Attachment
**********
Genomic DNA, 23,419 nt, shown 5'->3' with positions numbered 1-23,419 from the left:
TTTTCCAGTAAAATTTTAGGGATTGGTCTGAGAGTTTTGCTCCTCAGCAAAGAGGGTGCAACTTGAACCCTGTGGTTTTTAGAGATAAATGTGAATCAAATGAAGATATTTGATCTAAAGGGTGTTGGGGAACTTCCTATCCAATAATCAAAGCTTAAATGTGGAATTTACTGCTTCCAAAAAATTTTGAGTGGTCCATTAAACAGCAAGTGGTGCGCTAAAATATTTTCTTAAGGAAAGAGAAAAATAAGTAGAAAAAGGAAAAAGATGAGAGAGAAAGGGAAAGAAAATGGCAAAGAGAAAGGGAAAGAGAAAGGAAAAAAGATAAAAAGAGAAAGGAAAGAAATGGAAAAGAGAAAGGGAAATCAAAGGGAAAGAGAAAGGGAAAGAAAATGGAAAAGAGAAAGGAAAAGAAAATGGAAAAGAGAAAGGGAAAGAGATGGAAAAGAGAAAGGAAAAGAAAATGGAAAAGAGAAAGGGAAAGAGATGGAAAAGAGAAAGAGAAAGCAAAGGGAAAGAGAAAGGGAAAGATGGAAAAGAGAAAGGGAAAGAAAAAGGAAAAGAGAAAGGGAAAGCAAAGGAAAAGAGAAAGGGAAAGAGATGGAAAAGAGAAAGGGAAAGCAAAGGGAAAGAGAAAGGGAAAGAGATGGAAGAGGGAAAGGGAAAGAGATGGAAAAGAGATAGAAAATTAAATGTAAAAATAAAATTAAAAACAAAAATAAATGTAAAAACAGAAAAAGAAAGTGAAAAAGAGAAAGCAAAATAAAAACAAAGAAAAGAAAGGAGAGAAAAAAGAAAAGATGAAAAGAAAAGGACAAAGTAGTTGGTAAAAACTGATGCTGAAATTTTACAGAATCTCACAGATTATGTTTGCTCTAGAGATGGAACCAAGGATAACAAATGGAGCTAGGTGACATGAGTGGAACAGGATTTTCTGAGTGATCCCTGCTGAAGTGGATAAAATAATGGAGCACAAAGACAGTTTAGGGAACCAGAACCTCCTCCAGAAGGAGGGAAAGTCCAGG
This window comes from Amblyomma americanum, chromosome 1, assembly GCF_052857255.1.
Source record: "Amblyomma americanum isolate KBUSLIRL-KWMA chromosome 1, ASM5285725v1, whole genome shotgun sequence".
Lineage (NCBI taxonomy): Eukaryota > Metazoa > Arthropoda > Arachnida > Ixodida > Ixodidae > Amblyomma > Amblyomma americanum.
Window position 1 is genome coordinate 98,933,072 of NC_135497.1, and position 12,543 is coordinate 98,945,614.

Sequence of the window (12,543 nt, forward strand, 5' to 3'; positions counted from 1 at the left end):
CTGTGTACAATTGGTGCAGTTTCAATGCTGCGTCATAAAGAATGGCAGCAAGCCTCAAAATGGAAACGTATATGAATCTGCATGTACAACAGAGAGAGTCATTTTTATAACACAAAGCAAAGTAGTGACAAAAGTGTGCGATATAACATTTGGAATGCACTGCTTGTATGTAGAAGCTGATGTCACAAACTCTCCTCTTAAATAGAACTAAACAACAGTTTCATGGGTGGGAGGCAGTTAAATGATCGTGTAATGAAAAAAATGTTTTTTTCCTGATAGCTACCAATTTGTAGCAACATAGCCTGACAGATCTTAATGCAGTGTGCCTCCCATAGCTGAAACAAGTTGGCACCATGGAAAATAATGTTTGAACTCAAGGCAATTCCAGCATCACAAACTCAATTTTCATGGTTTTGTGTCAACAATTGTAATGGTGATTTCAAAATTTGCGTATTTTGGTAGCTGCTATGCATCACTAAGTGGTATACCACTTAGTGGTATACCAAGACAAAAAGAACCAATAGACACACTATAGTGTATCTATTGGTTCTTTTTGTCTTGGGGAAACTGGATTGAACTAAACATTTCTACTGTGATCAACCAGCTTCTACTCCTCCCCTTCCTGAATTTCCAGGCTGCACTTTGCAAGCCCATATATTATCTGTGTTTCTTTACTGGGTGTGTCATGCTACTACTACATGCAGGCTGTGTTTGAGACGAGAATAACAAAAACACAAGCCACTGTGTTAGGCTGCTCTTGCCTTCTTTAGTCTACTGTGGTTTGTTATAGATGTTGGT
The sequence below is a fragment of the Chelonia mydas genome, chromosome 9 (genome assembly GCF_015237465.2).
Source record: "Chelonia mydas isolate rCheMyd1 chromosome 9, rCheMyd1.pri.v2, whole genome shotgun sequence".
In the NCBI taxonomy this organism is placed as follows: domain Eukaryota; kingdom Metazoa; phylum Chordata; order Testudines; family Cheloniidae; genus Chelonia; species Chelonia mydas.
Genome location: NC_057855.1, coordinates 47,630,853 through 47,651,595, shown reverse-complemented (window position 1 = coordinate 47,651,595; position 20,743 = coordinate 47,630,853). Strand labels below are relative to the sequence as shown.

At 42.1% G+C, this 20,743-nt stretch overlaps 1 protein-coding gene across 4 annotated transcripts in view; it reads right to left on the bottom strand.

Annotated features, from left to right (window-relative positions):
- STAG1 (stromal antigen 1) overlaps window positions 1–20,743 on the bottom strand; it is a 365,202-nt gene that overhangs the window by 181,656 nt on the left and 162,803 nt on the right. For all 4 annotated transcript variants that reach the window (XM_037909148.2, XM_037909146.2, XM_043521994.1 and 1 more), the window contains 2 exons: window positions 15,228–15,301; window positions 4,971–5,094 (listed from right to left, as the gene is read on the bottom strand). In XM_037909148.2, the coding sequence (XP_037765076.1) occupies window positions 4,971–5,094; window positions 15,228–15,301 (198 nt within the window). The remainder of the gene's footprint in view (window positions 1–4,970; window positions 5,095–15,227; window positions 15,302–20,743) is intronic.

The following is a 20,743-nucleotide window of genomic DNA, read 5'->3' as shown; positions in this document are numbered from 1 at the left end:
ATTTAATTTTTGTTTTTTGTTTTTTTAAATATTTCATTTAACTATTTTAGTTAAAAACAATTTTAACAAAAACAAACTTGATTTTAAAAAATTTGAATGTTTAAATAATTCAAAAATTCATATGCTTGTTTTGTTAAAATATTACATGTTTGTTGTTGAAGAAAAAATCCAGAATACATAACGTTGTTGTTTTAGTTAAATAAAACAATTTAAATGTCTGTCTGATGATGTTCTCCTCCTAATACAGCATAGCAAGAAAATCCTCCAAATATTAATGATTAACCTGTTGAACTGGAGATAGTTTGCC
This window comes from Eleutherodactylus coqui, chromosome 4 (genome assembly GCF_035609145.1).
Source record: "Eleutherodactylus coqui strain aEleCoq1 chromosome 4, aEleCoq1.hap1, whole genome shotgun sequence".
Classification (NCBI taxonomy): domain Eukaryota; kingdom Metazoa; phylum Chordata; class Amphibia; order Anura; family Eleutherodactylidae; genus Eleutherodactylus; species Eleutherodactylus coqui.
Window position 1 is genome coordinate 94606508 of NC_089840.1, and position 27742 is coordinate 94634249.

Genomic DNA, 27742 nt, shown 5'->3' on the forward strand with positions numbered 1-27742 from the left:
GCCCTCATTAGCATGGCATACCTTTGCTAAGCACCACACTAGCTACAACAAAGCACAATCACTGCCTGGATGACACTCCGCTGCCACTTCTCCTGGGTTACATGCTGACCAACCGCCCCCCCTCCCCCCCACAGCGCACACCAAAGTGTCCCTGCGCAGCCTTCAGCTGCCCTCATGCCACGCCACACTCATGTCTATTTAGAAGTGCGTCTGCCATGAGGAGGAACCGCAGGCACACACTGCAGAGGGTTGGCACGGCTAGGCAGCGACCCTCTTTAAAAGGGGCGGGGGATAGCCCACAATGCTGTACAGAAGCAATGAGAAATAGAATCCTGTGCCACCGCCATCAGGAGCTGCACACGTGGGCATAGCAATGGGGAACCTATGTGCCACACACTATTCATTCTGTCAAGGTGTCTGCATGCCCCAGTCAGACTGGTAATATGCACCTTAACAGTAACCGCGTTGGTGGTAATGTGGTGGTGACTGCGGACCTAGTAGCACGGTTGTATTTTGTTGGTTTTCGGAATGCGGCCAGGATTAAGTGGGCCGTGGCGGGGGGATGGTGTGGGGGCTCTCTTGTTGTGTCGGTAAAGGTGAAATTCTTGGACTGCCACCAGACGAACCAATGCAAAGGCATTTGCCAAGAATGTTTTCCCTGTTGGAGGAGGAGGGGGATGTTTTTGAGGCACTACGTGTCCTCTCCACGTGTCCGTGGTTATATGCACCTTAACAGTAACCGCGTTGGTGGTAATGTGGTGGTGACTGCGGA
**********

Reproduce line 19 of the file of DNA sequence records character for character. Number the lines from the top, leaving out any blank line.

Source record: "Eleutherodactylus coqui strain aEleCoq1 chromosome 4, aEleCoq1.hap1, whole genome shotgun sequence".